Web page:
BERLIN (Reuters) - Britain's former prime minister John Major called Eurosceptic party UKIP a "thoroughly negative body" which should be pushed back onto the political sidelines, during an appearance in Berlin on Thursday.
UKIP, which wants to take Britain out of the European Union, has poached two lawmakers and taken a parliamentary seat from Major's ruling Conservative party in recent months, and is expected to make more gains in May elections.
"UKIP are anti everything: they are anti-foreigner, they are anti-Europe, they're anti-establishment, they're anti-politics - I haven't found out what they are for but by goodness we know what they are against," Major said.
The prime minister from 1990 to 1997 told a meeting of Chancellor Angela Merkel's Christian Democrats (CDU) that it would be disastrous for Britain and the EU if Britons voted to leave the EU in a referendum that current Prime Minister David Cameron has promised to hold if he is re-elected next year.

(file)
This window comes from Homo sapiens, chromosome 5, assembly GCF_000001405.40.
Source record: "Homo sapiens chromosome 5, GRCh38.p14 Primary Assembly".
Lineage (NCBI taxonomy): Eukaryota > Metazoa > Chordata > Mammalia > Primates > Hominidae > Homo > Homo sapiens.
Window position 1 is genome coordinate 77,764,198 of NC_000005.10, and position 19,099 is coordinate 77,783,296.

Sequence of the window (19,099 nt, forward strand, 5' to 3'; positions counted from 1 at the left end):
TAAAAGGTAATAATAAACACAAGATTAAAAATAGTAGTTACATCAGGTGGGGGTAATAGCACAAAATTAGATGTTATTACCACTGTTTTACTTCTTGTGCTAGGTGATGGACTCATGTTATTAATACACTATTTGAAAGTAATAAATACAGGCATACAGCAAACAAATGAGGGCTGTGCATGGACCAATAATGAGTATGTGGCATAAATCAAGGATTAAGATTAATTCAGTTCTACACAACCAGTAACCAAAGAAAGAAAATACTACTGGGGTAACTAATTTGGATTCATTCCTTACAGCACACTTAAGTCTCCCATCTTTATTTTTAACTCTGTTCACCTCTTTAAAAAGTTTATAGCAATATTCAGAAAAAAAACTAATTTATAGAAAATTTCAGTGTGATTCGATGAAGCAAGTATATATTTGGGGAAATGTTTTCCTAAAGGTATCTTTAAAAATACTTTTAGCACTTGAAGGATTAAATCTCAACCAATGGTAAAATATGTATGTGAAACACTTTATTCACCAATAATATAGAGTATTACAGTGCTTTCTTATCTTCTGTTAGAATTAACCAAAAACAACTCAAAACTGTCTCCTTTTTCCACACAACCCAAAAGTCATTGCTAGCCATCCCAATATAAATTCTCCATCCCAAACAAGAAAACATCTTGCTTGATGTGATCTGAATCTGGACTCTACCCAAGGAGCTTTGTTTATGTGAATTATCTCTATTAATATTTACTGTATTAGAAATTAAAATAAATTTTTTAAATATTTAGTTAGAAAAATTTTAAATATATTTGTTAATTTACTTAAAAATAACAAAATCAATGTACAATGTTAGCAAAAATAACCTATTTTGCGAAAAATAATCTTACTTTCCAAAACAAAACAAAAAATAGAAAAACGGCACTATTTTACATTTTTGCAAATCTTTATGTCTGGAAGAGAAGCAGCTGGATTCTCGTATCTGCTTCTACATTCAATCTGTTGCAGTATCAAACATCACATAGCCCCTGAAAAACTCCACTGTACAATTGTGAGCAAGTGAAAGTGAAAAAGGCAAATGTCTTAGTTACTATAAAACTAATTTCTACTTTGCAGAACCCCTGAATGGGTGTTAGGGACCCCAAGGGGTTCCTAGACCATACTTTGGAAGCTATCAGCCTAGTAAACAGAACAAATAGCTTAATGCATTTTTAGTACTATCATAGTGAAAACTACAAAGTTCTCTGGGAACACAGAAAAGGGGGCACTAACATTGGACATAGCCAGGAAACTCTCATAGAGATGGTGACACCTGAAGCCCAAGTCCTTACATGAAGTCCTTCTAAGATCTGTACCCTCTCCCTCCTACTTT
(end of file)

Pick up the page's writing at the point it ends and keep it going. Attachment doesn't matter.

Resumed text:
Major urged EU countries to understand Britain's frustration with the EU, especially on immigration. Cameron wants to curb the free movement of workers within the bloc, in a bid to respond to widespread concerns about the number of people moving to Britain to find work.
The former prime minister said such frustrations fueled support for hardline groups like UKIP.
"A thoroughly negative body like that is not the place into which you should put your faith, your trust and certainly not your vote," he said.
"I hope we are going to push them back to the fringes of politics from which they should never have emerged," Major added in a question-and-answer session following his speech.
The former prime minister, who was welcomed by the fervently pro-European CDU as "a very convinced European", was undermined when in office by Eurosceptic Conservatives whom he famously called "bastards".
Reporting by Stephen Brown; Editing by Andrew Heavens